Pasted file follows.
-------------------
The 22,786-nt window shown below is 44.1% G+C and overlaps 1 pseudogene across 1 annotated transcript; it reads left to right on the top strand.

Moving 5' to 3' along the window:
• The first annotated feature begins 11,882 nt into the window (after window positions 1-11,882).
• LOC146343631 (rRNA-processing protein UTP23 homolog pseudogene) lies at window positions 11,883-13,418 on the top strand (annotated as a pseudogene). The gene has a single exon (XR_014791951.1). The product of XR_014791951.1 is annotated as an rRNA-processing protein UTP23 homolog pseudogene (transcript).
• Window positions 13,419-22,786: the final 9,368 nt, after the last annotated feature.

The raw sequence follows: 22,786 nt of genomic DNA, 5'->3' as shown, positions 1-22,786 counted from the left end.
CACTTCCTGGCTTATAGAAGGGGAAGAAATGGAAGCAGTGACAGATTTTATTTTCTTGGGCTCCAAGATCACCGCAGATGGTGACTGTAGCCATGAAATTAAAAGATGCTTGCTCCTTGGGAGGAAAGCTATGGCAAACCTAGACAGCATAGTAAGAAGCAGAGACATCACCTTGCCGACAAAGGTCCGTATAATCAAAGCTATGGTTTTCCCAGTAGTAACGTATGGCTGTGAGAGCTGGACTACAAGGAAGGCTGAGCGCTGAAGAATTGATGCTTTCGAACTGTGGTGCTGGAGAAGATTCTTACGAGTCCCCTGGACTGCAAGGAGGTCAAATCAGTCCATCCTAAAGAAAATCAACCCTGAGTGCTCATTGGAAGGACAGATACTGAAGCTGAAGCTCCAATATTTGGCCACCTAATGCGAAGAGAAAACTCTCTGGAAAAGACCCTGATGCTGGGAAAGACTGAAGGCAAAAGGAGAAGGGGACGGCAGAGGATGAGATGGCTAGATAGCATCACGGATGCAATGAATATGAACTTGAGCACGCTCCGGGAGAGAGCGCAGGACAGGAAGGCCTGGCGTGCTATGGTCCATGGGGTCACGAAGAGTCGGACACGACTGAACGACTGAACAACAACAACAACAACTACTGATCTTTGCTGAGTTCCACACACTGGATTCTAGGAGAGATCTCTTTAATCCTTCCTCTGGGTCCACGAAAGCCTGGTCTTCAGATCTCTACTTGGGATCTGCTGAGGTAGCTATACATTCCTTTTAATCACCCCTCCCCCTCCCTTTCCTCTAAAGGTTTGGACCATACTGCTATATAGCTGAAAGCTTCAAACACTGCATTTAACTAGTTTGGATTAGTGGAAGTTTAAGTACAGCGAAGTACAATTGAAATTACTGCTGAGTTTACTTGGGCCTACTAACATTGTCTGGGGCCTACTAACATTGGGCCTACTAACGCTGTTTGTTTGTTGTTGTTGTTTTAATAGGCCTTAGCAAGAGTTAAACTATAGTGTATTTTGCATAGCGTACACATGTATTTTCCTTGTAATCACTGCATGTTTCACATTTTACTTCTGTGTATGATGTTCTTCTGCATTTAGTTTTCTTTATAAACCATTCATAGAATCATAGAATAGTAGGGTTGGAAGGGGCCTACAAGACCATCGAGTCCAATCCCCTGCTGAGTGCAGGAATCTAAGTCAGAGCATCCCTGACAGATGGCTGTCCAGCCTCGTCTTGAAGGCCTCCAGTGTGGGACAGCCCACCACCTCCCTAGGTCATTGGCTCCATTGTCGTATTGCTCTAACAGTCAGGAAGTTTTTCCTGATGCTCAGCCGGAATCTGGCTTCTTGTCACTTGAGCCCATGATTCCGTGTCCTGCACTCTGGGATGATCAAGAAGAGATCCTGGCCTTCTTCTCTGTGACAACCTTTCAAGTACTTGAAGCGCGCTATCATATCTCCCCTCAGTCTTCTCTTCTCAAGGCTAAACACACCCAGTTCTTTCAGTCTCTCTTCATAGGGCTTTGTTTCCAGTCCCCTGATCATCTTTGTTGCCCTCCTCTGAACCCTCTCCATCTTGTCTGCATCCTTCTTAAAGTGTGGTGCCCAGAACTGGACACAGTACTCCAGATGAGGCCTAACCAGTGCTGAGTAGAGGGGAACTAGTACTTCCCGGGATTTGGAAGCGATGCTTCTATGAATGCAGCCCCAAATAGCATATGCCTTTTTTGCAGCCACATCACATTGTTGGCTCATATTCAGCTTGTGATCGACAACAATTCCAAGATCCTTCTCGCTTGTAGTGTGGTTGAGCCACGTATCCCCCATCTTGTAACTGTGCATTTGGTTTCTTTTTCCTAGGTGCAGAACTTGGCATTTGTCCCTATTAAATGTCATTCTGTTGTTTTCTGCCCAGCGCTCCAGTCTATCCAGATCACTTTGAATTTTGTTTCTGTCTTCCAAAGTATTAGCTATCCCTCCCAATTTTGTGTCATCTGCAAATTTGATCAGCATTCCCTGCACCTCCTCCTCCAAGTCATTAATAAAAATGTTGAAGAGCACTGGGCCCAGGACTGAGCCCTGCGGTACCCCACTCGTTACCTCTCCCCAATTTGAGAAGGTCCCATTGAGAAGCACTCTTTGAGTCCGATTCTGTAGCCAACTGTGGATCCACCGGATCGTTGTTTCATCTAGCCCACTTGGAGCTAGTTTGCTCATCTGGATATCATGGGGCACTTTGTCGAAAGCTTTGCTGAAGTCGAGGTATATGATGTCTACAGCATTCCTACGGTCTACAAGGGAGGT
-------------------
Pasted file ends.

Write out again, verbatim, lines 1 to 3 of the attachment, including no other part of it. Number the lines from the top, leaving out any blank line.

The 22,786-nt window shown below is 44.1% G+C and overlaps 1 pseudogene across 1 annotated transcript; it reads left to right on the top strand.

Moving 5' to 3' along the window:
• The first annotated feature begins 11,882 nt into the window (after window positions 1-11,882).